Budd Boetticher

“Budd Boetticher’s reputation rests on the series of modestly budgeted, tightly structured, pictorially striking Westerns he made between 1956 and 1960… At a time when ‘adult’ Westerns were flooding the screens, these films stood out by virtue of restoring the traditional concept of a clear moral order - good versus evil, honor versus disgrace.” - Ted Sennett (Great Movie Directors, 1986)

Budd Boetticher

Director / Producer / Screenwriter
(1916-2001) Born July 29, Chicago, Illinois, USA

Key Production Countries: USA
Key Genres: Western, Action, Traditional Western, Thriller, Psychological Western, Crime Drama
Key Collaborators: Randolph Scott (Leading Actor), Burt Kennedy (Screenwriter), Lucien Ballard (Cinematographer), Heinz Roemheld (Composer), Karen Steele (Leading Actress), Harry Joe Brown (Producer), Charles Lawton Jr. (Cinematographer), Al Clark (Editor), Leslie Thomas (Production Designer), John Hubbard (Character Actor), Dyke Johnson (Character Actor), Julie Adams (Leading Actress)

"Clearly the Westerns of the sixties and seventies owe more to Boetticher than Ford. Even such very minor works as Horizons West, The Wings of the Hawk, and The Man from the Alamo have the tensions of Spaghetti Westerns (without the iciness), as well as the Peckinpah fantasy of American expertise combining with Mexican peasant vitality. If Peckinpah and Leone are the masters of the post‘‘classic’’ Western, then it’s worth noting how The Wings of the Hawk anticipates The Wild Bunch, and how Once upon a Time in the West opens like Seven Men from Now and closes like Ride Lonesome. Boetticher’s films are the final great achievement of the traditional Western, before the explosion of the genre." - Scott Simmon (International Dictionary of Film and Filmmakers, 2000)
“Made three bullfighting movies, two of which, The Bull-Fighter and the Lady (1951) and The Magnificent Matador (1955) had more bull outside the ring than inside. More is said about dignity and courage in the series of seven B Westerns (all around 70 mins.) starring Randolph Scott. Made in twelve to eighteen days, they were as taut and laconic as their hero, had a classic plot told with an unselfconscious narrative force that makes them models of the genre.” - Ronald Bergan (A-Z of Movie Directors, 1983)
“A director whose life and work were strikingly intertwined, Boetticher, was an apprentice matador in Madrid in 1941 when he was hired as a technical consultant for Rouben Mamoulian’s Blood and Sand, starring Tyrone Power. Seduced by the filmmaking business, Boetticher left the bullring, but the bullring never left Boetticher. The torero’s way of life continued to influence the rest of his career both directly and indirectly… From 1956 to 1960, Boetticher made his mark as a director of distinction in a series of westerns starring Randolph Scott. The films, known as the “Ranown cycle” (because the movies were produced by the team of Randolph Scott and his partner Harry Joe Brown), were a distillation of the fundamental elements of the western: honor, pride, and machismo, with a marvelous simplicity that suggests both the style and themes of the work of Ernest Hemingway.” - The Encyclopedia of Hollywood, 2004
“Budd Boetticher provides one of the test cases, and one of the unresolvable problems, for auteur theory. The body of distinguished work that claims attention and recognition is composed almost entirely of the series of Westerns produced by Harry Joe Brown, scripted by Burt Kennedy, starring Randolph Scott: the ‘Ranown’ cycle. Outside these films, there is not a great deal in Boetticher’s work that demands consideration… It is fair to say that without the Ranown pictures Boetticher would scarcely justify a footnote.” - Robin Wood (Cinema: A Critical Dictionary, 1980)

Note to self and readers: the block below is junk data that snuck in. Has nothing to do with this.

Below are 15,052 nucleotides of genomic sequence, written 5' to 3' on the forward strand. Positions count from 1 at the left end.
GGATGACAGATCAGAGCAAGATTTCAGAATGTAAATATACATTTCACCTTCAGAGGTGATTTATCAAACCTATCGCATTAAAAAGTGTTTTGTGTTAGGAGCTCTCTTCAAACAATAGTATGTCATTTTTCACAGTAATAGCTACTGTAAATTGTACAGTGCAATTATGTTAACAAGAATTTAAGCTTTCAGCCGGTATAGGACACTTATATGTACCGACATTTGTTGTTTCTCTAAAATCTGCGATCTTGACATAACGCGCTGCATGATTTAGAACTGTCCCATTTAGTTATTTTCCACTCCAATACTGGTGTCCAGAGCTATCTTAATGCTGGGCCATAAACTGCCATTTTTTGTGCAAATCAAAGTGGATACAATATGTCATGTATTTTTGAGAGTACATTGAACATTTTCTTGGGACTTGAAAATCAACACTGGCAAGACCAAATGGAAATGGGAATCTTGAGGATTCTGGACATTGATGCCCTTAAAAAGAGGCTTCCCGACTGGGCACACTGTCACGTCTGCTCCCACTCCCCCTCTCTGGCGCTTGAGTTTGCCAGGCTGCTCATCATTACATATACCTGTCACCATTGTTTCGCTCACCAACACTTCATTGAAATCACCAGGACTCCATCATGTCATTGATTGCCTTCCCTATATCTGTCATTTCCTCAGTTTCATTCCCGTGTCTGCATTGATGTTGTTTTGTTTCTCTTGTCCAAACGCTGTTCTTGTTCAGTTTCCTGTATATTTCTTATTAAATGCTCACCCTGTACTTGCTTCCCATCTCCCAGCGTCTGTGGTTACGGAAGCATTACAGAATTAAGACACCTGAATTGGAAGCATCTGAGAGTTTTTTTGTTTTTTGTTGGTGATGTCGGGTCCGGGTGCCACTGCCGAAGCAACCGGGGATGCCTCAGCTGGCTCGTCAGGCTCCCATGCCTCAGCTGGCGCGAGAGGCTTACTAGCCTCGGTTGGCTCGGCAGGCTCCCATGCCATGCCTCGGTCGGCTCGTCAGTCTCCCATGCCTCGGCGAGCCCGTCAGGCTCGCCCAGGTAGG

"“The career of Boetticher is one of the most interesting ever confined to B pictures… Two films at least—The Tall T and Ride Lonesome—must be in contention for the most impressive and least handicapped B films ever made. Above all, Boetticher had stressed the character and mythic value in visual narrative, and he has a more secure place in the history of the Western than several more self-conscious narrators of its breakdown. In 1960, Boetticher added a fine gangster film to his oeuvre, The Rise and Fall of Legs Diamond, which only proved the range of his talent.” - David Thomson (The New Biographical Dictionary of Film, 2010)
“Boetticher told his stark, ritualistic stories with laconic dialogue and a minimum of visual fuss, refusing to romanticise his antagonists and using the rocky, parched landscape to lend a mythic, timeless dimension to their conflict.” - Geoff Andrew (The Director's Vision, 1999)
TSPDT Guide
Highly Recommended
Seven Men from Now (1956), The Tall T (1957), Ride Lonesome (1959)
Recommended
Decision at Sundown (1957), Buchanan Rides Alone (1958), Comanche Station (1960), The Rise and Fall of Legs Diamond (1960)
Worth a Look
Behind Locked Doors (1948) ✖︎, Bullfighter and the Lady (1951), Horizons West (1952), The Killer is Loose (1956) ✖︎
Approach with Caution
The Missing Juror (1944), The Man from the Alamo (1953)
Not Recommended
A Time for Dying (1969)
Acclaimed Films / IMDB Filmography
✖︎ 1,000 Noir Films
Budd Boetticher / Favourite Films
Bullfighter and the Lady (1951) Budd Boetticher, Casablanca (1942) Michael Curtiz, For Whom the Bell Tolls (1943) Sam Wood, Lawrence of Arabia (1962) David Lean, Seven Men from Now (1956) Budd Boetticher, The Sting (1973) George Roy Hill, The Treasure of the Sierra Madre (1948) John Huston, The Way We Were (1973) Sydney Pollack.
Source: Time Out (1995)
Amazon Products
Films / Books
    Decision at Sundown
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